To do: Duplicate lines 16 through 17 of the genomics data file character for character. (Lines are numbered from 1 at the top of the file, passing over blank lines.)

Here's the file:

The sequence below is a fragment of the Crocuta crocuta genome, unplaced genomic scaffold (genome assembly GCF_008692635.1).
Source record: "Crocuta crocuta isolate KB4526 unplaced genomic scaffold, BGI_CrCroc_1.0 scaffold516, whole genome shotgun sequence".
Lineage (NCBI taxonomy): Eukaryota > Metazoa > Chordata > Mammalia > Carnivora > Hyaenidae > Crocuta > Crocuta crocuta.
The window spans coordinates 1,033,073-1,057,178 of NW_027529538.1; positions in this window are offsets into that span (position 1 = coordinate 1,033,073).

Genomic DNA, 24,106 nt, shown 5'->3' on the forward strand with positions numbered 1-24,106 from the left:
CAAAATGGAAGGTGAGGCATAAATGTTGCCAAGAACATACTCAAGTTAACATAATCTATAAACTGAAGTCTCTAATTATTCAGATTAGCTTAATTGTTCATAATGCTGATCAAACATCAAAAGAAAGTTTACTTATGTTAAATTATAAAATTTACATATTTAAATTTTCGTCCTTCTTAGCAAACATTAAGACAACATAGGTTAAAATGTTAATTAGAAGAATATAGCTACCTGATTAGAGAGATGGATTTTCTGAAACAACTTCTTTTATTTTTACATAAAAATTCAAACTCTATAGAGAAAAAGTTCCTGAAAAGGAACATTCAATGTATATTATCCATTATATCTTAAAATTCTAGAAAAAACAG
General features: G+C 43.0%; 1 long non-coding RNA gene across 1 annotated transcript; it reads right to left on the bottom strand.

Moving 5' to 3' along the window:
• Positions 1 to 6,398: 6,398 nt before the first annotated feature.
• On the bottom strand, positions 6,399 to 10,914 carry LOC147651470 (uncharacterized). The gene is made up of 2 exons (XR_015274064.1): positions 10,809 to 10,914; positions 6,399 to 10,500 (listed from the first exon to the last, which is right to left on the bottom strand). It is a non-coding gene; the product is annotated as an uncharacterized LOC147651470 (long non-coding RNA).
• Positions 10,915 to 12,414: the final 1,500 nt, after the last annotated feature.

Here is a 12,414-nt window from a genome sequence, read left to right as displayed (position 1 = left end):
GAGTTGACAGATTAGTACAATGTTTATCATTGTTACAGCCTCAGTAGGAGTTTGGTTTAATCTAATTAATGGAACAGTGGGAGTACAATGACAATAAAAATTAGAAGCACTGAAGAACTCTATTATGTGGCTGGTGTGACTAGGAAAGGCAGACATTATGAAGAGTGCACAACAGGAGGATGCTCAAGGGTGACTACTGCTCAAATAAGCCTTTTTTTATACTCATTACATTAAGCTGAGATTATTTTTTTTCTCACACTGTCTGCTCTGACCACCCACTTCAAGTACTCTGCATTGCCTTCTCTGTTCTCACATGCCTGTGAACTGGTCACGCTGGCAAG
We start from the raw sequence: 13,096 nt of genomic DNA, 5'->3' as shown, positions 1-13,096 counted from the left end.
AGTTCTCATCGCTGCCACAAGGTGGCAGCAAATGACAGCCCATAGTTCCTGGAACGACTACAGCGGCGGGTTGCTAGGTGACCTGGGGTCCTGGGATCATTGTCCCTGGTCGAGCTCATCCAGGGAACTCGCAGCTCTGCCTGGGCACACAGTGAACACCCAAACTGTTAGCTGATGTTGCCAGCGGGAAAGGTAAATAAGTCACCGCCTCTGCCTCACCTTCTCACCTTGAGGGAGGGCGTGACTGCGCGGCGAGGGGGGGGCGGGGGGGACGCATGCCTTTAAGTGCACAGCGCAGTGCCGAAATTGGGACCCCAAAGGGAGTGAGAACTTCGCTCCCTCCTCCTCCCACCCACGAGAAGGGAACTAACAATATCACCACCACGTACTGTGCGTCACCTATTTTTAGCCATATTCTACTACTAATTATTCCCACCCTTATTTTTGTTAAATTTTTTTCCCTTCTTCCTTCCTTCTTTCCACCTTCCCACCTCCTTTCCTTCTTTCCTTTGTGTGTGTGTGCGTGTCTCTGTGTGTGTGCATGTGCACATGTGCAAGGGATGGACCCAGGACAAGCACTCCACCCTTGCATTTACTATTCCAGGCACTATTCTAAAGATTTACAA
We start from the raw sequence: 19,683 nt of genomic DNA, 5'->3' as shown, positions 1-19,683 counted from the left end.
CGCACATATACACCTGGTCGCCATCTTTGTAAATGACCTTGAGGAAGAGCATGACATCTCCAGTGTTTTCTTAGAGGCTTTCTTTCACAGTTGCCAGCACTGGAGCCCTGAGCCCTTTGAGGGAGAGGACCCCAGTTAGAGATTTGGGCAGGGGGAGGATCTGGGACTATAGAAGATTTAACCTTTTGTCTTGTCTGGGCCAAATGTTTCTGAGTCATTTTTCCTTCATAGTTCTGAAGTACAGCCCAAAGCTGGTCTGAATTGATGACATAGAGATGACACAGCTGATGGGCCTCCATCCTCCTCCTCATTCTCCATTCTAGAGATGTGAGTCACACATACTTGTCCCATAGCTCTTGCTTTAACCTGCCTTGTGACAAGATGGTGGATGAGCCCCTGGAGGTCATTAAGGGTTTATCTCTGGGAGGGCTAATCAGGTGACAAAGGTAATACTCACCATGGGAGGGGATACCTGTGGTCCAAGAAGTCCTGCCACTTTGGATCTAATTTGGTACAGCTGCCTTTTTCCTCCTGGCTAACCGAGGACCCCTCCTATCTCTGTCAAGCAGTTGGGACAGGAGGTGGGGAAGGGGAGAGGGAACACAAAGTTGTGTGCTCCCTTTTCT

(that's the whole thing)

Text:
We start from the raw sequence: 19,683 nt of genomic DNA, 5'->3' as shown, positions 1-19,683 counted from the left end.
CGCACATATACACCTGGTCGCCATCTTTGTAAATGACCTTGAGGAAGAGCATGACATCTCCAGTGTTTTCTTAGAGGCTTTCTTTCACAGTTGCCAGCACTGGAGCCCTGAGCCCTTTGAGGGAGAGGACCCCAGTTAGAGATTTGGGCAGGGGGAGGATCTGGGACTATAGAAGATTTAACCTTTTGTCTTGTCTGGGCCAAATGTTTCTGAGTCATTTTTCCTTCATAGTTCTGAAGTACAGCCCAAAGCTGGTCTGAATTGATGACATAGAGATGACACAGCTGATGGGCCTCCATCCTCCTCCTCATTCTCCATTCTAGAGATGTGAGTCACACATACTTGTCCCATAGCTCTTGCTTTAACCTGCCTTGTGACAAGATGGTGGATGAGCCCCTGGAGGTCATTAAGGGTTTATCTCTGGGAGGGCTAATCAGGTGACAAAGGTAATACTCACCATGGGAGGGGATACCTGTGGTCCAAGAAGTCCTGCCACTTTGGATCTAATTTGGTACAGCTGCCTTTTTCCTCCTGGCTAACCGAGGACCCCTCCTATCTCTGTCAAGCAGTTGGGACAGGAGGTGGGGAAGGGGAGAGGGAACACAAAGTTGTGTGCTCCCTTTTCT